Considering that the fifth Brandenburg Concerto was written explicitly to cel- ebrate the possibilities of a new harpsichord brought from Berlin to Cöthen in 1719, and considering that there are plenty of harpsichords and harpsichordists around these days to make honest and beautiful attempts at authentic delivery, one feels a bit guilty programming the work for ‘grand piano’ in 2009. But the recep- tion history of the fifth Brandenburg concerto, aside from whatever performances it may have received in Johann Sebastian Bach’s time, is in fact quite piano-dependent. The six Brandenburg concertos, not mentioned in early biog- raphies, were not revived by Mendelssohn when he championed other major Bach works, and not even the rediscovery of autograph manuscripts for the six concer- tos, and subsequent publication by Schott in 1850, brought much non-musico- logical notice. It was not until the arrival of radio, the LP, and the modern piano (especially in recordings with Rudolf Serkin, the Busch Chamber Players, and Pablo Casals at Marlboro) that this set of works became a familiar favorite from Bach’s output. These performances, which many of us grew up smiling to hear on FM radio, also conjure a context, and the works themselves are plenty celebratory even when not aimed specifically at a harpsichord. So in this spirit we proceed — a bit guiltily, from a musicological standpoint, but happily enough anyway.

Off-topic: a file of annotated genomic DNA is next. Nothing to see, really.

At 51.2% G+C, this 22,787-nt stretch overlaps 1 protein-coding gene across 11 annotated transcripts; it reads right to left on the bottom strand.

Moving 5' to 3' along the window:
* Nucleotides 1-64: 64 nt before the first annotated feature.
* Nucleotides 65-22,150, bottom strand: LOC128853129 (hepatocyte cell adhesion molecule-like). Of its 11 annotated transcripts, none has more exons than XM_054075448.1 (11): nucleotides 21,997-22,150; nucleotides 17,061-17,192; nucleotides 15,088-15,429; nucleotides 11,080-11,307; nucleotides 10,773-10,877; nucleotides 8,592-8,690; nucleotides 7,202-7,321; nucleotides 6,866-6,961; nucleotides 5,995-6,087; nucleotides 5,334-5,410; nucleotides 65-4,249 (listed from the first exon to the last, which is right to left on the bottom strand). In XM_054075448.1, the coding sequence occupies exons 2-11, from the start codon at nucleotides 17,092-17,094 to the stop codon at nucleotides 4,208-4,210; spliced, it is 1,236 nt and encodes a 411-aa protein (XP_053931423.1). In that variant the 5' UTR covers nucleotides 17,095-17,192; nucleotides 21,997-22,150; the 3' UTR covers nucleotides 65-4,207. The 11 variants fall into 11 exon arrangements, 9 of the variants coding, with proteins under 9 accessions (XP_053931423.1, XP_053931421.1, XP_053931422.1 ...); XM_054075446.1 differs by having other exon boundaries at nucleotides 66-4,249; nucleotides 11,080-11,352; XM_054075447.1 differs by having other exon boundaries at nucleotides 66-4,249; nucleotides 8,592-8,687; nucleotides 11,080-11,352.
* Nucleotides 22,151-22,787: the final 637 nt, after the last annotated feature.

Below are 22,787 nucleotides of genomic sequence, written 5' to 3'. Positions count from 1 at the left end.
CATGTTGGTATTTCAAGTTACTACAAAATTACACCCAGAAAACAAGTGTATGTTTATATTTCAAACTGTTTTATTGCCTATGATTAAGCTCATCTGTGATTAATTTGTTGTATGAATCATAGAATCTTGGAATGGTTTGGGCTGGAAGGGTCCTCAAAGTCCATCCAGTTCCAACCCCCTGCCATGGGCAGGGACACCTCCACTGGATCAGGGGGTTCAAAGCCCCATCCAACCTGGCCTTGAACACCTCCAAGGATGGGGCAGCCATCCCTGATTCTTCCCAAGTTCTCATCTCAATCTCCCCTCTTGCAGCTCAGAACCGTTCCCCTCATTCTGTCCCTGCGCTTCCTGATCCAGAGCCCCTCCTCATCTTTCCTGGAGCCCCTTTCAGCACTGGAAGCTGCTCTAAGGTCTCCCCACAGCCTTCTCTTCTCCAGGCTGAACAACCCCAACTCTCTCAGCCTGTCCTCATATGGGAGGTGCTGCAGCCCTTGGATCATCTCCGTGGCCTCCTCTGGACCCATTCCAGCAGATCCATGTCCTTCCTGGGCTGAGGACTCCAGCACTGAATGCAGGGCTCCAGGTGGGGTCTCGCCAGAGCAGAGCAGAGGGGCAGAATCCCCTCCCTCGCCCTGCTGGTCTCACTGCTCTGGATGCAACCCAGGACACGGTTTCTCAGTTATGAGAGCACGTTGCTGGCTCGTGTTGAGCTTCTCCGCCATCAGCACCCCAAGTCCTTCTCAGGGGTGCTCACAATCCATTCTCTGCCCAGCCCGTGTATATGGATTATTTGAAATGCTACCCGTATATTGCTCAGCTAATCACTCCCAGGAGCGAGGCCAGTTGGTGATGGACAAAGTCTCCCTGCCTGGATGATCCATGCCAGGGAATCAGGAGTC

The first movement rides on the opening tutti, which is broken apart and traveled by the solo voices. (This is a special case of a ‘ritornello’ structure, which can basically be seen as an advanced ‘refrain’ — as in ‘Welcome to the Hotel California’). There is a fantastic, out- sized keyboard cadenza which brings the final, complete ritornello. The second movement is reduced to a trio- sonata (violin-flute-keyboard), also in
a ritornello structure; the third move- ment is a fugal Gigue (‘gigue’ can trans- late to ‘jig’, though Bach’s Continental version has a less explicitly nautical/folk vibe than the British source.) Perhaps that is enough for introduction. Too much is lost in mere description.
Bach’s Brandenburg concertos are at once familiar and incredible, full of life and arching expression — such bright and ingenious work stands out even in the grand works of Bach.